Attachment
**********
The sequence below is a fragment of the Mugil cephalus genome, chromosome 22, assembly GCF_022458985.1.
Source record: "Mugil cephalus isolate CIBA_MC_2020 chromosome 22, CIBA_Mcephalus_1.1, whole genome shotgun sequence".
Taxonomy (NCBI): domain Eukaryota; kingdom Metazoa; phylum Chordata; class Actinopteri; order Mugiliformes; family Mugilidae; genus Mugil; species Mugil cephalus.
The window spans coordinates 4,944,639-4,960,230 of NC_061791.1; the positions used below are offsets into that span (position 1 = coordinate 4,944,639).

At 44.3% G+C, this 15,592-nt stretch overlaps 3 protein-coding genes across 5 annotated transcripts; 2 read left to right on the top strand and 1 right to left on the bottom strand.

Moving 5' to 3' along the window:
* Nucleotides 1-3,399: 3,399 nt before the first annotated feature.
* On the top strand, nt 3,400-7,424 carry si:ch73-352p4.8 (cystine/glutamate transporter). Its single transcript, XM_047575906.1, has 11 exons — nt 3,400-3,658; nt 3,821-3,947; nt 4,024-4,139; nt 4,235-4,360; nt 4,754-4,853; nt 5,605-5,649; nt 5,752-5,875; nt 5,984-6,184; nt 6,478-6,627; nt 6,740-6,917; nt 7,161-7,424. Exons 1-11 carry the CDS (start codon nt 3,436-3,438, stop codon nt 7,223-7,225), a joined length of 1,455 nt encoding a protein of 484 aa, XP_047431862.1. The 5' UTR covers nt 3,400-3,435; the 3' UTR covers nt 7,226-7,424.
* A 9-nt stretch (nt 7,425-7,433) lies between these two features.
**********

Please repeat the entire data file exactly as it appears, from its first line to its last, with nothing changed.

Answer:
The sequence below is a fragment of the Mugil cephalus genome, chromosome 22, assembly GCF_022458985.1.
Source record: "Mugil cephalus isolate CIBA_MC_2020 chromosome 22, CIBA_Mcephalus_1.1, whole genome shotgun sequence".
Taxonomy (NCBI): domain Eukaryota; kingdom Metazoa; phylum Chordata; class Actinopteri; order Mugiliformes; family Mugilidae; genus Mugil; species Mugil cephalus.
The window spans coordinates 4,944,639-4,960,230 of NC_061791.1; the positions used below are offsets into that span (position 1 = coordinate 4,944,639).

At 44.3% G+C, this 15,592-nt stretch overlaps 3 protein-coding genes across 5 annotated transcripts; 2 read left to right on the top strand and 1 right to left on the bottom strand.

Moving 5' to 3' along the window:
* Nucleotides 1-3,399: 3,399 nt before the first annotated feature.
* On the top strand, nt 3,400-7,424 carry si:ch73-352p4.8 (cystine/glutamate transporter). Its single transcript, XM_047575906.1, has 11 exons — nt 3,400-3,658; nt 3,821-3,947; nt 4,024-4,139; nt 4,235-4,360; nt 4,754-4,853; nt 5,605-5,649; nt 5,752-5,875; nt 5,984-6,184; nt 6,478-6,627; nt 6,740-6,917; nt 7,161-7,424. Exons 1-11 carry the CDS (start codon nt 3,436-3,438, stop codon nt 7,223-7,225), a joined length of 1,455 nt encoding a protein of 484 aa, XP_047431862.1. The 5' UTR covers nt 3,400-3,435; the 3' UTR covers nt 7,226-7,424.
* A 9-nt stretch (nt 7,425-7,433) lies between these two features.